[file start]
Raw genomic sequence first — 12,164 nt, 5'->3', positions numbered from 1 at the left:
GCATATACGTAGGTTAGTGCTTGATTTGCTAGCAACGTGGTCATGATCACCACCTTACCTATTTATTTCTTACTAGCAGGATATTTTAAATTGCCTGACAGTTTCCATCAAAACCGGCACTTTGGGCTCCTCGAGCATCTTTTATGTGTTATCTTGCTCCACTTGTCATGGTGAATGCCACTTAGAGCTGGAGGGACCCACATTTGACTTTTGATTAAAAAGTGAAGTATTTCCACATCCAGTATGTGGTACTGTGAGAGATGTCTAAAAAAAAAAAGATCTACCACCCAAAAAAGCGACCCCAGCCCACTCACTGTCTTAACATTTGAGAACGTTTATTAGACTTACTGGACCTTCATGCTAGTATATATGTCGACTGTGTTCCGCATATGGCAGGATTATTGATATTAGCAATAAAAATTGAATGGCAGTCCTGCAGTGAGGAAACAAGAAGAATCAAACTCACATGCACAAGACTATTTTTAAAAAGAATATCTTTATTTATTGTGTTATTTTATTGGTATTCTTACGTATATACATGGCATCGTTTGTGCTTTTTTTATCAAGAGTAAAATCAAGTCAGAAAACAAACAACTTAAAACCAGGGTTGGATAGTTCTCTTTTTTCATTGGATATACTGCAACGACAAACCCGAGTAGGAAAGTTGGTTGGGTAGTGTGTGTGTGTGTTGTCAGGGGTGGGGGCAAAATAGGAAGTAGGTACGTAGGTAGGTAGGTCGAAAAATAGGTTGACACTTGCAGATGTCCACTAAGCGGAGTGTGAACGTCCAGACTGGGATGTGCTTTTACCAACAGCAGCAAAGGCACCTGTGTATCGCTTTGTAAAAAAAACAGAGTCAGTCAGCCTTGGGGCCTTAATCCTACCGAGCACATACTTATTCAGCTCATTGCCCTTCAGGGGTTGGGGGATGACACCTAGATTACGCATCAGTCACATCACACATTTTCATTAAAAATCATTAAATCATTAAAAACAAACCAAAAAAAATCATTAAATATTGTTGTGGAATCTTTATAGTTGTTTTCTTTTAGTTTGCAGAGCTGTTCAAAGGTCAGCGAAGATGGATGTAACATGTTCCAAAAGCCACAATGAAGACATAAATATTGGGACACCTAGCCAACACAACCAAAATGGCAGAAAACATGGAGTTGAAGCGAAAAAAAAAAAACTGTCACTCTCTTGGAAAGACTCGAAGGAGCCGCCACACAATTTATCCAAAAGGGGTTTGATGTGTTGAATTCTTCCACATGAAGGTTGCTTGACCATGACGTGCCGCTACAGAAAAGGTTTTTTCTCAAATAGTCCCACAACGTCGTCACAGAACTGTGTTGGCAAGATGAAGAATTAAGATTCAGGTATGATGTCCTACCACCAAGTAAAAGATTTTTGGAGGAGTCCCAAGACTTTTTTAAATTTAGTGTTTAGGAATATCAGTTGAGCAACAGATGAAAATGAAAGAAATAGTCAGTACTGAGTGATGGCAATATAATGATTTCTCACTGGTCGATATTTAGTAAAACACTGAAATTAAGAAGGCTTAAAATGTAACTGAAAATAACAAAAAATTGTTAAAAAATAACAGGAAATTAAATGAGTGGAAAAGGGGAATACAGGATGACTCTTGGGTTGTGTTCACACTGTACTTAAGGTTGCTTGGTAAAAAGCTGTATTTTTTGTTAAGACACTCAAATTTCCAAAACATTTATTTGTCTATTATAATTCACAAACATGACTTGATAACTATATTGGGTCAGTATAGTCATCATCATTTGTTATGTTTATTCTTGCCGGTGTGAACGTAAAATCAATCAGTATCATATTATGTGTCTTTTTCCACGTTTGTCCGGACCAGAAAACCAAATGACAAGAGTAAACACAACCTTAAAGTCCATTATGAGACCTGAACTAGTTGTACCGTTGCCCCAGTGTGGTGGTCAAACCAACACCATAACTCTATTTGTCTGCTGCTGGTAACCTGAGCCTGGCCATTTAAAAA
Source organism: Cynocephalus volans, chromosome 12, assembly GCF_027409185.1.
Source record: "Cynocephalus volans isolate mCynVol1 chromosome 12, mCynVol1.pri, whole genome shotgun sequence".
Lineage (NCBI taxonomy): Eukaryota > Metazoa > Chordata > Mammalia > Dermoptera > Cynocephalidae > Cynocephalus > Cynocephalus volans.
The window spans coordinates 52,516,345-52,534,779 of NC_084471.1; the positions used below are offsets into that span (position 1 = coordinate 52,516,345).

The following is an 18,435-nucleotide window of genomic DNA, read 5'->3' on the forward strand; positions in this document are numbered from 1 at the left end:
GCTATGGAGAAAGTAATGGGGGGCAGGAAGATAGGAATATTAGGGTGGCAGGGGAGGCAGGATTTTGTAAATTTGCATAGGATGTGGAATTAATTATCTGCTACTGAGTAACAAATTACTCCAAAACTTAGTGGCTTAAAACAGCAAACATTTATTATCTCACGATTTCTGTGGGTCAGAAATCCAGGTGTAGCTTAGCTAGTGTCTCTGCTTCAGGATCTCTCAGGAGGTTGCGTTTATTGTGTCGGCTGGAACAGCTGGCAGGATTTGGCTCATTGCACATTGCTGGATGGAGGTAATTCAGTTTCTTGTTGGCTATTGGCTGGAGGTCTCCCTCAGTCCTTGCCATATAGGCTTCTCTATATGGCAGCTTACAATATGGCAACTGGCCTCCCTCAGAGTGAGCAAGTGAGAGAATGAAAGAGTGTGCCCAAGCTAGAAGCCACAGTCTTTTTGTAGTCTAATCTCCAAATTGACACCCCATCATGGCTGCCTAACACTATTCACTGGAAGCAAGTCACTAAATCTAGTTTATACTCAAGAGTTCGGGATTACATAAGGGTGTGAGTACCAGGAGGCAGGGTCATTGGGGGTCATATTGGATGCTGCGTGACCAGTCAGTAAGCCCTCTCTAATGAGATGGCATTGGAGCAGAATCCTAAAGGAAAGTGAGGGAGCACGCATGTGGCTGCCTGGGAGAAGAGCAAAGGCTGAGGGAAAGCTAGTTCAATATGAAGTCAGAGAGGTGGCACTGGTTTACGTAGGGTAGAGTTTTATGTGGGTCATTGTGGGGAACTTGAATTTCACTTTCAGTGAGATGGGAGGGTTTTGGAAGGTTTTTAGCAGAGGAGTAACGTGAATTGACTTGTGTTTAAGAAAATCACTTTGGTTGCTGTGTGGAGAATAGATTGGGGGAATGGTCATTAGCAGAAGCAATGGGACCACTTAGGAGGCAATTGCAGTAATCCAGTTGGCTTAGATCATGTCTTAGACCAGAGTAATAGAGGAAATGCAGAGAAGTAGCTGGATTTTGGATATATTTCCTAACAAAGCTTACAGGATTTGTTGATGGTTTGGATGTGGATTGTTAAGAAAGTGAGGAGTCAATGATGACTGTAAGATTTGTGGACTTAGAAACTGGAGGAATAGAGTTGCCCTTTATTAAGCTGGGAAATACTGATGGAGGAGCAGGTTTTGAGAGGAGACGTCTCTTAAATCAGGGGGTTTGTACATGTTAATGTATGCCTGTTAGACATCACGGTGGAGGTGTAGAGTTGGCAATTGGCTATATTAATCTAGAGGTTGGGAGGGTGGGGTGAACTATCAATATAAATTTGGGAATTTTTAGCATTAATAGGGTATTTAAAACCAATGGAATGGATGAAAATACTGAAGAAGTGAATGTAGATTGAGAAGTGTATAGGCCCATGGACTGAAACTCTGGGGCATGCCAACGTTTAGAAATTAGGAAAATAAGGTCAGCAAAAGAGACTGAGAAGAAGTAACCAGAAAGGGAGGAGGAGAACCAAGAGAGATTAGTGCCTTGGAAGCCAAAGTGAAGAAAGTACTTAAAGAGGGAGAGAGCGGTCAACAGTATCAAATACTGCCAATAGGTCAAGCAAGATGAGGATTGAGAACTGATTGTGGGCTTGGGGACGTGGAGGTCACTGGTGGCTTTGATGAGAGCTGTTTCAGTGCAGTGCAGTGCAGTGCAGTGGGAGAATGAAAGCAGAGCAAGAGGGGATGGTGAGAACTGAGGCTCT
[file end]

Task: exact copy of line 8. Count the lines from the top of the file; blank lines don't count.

GCTATGGAGAAAGTAATGGGGGGCAGGAAGATAGGAATATTAGGGTGGCAGGGGAGGCAGGATTTTGTAAATTTGCATAGGATGTGGAATTAATTATCTGCTACTGAGTAACAAATTACTCCAAAACTTAGTGGCTTAAAACAGCAAACATTTATTATCTCACGATTTCTGTGGGTCAGAAATCCAGGTGTAGCTTAGCTAGTGTCTCTGCTTCAGGATCTCTCAGGAGGTTGCGTTTATTGTGTCGGCTGGAACAGCTGGCAGGATTTGGCTCATTGCACATTGCTGGATGGAGGTAATTCAGTTTCTTGTTGGCTATTGGCTGGAGGTCTCCCTCAGTCCTTGCCATATAGGCTTCTCTATATGGCAGCTTACAATATGGCAACTGGCCTCCCTCAGAGTGAGCAAGTGAGAGAATGAAAGAGTGTGCCCAAGCTAGAAGCCACAGTCTTTTTGTAGTCTAATCTCCAAATTGACACCCCATCATGGCTGCCTAACACTATTCACTGGAAGCAAGTCACTAAATCTAGTTTATACTCAAGAGTTCGGGATTACATAAGGGTGTGAGTACCAGGAGGCAGGGTCATTGGGGGTCATATTGGATGCTGCGTGACCAGTCAGTAAGCCCTCTCTAATGAGATGGCATTGGAGCAGAATCCTAAAGGAAAGTGAGGGAGCACGCATGTGGCTGCCTGGGAGAAGAGCAAAGGCTGAGGGAAAGCTAGTTCAATATGAAGTCAGAGAGGTGGCACTGGTTTACGTAGGGTAGAGTTTTATGTGGGTCATTGTGGGGAACTTGAATTTCACTTTCAGTGAGATGGGAGGGTTTTGGAAGGTTTTTAGCAGAGGAGTAACGTGAATTGACTTGTGTTTAAGAAAATCACTTTGGTTGCTGTGTGGAGAATAGATTGGGGGAATGGTCATTAGCAGAAGCAATGGGACCACTTAGGAGGCAATTGCAGTAATCCAGTTGGCTTAGATCATGTCTTAGACCAGAGTAATAGAGGAAATGCAGAGAAGTAGCTGGATTTTGGATATATTTCCTAACAAAGCTTACAGGATTTGTTGATGGTTTGGATGTGGATTGTTAAGAAAGTGAGGAGTCAATGATGACTGTAAGATTTGTGGACTTAGAAACTGGAGGAATAGAGTTGCCCTTTATTAAGCTGGGAAATACTGATGGAGGAGCAGGTTTTGAGAGGAGACGTCTCTTAAATCAGGGGGTTTGTACATGTTAATGTATGCCTGTTAGACATCACGGTGGAGGTGTAGAGTTGGCAATTGGCTATATTAATCTAGAGGTTGGGAGGGTGGGGTGAACTATCAATATAAATTTGGGAATTTTTAGCATTAATAGGGTATTTAAAACCAATGGAATGGATGAAAATACTGAAGAAGTGAATGTAGATTGAGAAGTGTATAGGCCCATGGACTGAAACTCTGGGGCATGCCAACGTTTAGAAATTAGGAAAATAAGGTCAGCAAAAGAGACTGAGAAGAAGTAACCAGAAAGGGAGGAGGAGAACCAAGAGAGATTAGTGCCTTGGAAGCCAAAGTGAAGAAAGTACTTAAAGAGGGAGAGAGCGGTCAACAGTATCAAATACTGCCAATAGGTCAAGCAAGATGAGGATTGAGAACTGATTGTGGGCTTGGGGACGTGGAGGTCACTGGTGGCTTTGATGAGAGCTGTTTCAGTGCAGTGCAGTGCAGTGCAGTGGGAGAATGAAAGCAGAGCAAGAGGGGATGGTGAGAACTGAGGCTCT